Bajirao, Dilwale are not the only reason why Star Wars lost in India
Star Wars: The Force Awakens may be destroying records all over the world but in India, the audience have chosen to stick with Dilwale and Bajirao Mastani. However, there is more at play when it comes to Star Wars’ bad run at desi BO.hollywood Updated: Dec 30, 2015 12:00 IST
Star Wars: The Force Awakens may be the billion-dollar juggernaut which is trampling all box office records in its path but the Force is not strong in India. The film which opened to raving reviews and fan frenzy on December 18 in most parts of the world reached Indian shores on December 25, thanks to big Bollywood releases Bajirao Mastani and Dilwale that opened on December 18 and hogged all the screens.
Star Wars came out one week later on 1600 screens, riding on positive word-of-mouth. However, the collections failed to justify the hype. The film earned Rs 1 crore through preview shows and went on to collect Rs 3.58 crore on Friday. The numbers, however, started dipping from Saturday onwards when ticket window sales amounted to Rs 2.75 crore. With the Sunday BO collection of Rs 2.67 crore, the film earned a total of Rs 10 crore in India in its opening weekend.
While collections are not bad in terms of a Hollywood release in India, they are drastically less than what other Hollywood blockbusters earned in the country in the past one year. And pit them against the film’s run internationally and Indian geekdom will be a sad, sad lot.
Being pitted against Shah Rukh Khan’s Dilwale and Deepika Padukone, Ranveer Singh-starrer Bajirao Mastani definitely worked against the Episode VII of the well-loved franchise. The big Bollywood releases came out on December 18 and one-week delay was not enough of a breather before another big release. Even by Bollywood standards, the two big-ticket films opening on the same weekend is a rarity, with the two titles screening on an estimated 5,000 screens on a combined basis.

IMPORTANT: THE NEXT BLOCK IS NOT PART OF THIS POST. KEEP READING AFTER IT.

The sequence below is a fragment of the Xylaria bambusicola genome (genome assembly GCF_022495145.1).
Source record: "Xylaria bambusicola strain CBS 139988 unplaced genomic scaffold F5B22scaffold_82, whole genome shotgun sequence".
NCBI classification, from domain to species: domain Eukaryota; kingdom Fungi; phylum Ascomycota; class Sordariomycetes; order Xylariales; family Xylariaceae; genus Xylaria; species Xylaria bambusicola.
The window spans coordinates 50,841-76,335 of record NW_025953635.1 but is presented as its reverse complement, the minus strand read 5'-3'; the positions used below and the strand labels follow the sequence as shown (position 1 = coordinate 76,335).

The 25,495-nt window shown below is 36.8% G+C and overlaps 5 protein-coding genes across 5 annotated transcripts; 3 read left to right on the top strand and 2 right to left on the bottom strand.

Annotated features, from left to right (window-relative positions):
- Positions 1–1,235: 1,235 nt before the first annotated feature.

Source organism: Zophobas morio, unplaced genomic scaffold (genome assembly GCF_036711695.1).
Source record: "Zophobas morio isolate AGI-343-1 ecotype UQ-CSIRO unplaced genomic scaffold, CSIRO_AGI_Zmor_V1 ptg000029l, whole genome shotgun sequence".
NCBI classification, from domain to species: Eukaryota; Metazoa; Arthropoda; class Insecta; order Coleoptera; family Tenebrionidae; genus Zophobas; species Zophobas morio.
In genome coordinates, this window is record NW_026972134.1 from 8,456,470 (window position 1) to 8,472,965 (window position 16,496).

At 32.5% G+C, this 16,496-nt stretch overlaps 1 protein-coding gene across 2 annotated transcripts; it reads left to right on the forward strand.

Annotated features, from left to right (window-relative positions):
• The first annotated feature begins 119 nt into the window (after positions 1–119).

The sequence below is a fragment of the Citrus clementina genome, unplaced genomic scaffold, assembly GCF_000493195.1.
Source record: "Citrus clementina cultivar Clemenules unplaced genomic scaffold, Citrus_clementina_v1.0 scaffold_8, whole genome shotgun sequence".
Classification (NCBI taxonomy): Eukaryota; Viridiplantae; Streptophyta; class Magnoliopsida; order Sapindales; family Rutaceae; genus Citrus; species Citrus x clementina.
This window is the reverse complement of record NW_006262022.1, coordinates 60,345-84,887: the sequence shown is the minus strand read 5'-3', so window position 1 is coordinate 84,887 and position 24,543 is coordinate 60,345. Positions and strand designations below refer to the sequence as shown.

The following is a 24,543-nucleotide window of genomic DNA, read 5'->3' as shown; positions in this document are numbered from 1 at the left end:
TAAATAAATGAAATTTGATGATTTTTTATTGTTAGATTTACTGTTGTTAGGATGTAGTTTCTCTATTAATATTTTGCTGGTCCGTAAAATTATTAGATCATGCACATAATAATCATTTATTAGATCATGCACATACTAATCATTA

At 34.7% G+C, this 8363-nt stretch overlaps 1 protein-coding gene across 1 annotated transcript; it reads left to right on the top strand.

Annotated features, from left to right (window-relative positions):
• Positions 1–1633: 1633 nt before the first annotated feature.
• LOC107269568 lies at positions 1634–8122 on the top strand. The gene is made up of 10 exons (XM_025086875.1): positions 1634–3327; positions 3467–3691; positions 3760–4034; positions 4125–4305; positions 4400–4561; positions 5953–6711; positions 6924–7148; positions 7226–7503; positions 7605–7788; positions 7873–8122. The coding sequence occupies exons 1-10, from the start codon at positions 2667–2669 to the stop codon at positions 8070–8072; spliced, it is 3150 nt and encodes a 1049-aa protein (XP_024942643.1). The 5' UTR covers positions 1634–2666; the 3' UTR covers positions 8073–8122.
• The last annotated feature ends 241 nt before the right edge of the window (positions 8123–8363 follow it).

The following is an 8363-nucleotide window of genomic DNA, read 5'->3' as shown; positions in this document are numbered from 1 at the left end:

Read: Star Wars review
Another reason which is being cited for the film’s lukewarm reception is the lack of ‘Star War culture’ in India. “For us and for most people, Star Wars is a global cinematic event, if there ever was one. In many developed markets where Star Wars has been part of the cultural zeitgeist, you just have to tell people when it’s coming. Except for a few of us in the cities, not many have grown up on Star Wars culture (in India). Besides, there was such a big time gap,” Disney’s Siddharth Roy Kapur had said prior to the film’s release. Disney would have to work harder to establish the brand and the associated mythology of the franchise in India.
Sci-fi as a genre fails to crossover to smaller centres in India and that also hurt Star Wars. Even though the film has been dubbed into local languages, it has failed to attract audiences outside metros. The same situation has been repeated in South Korea and Vietnam where the film didn’t open at the top of the charts.
This year has been big for Hollywood in India. While Furious 7 made a mammoth Rs 70 crore in the opening weekend, Avengers: Age of Ultron made Rs 49 crore in the Indian market. Jurassic World, whose record Star Wars decimated in the international market, made Rs 46 crore in the first three days. However, Disney India will be hoping that with the holiday season on and an open window at the BO, the film will gain some momentum.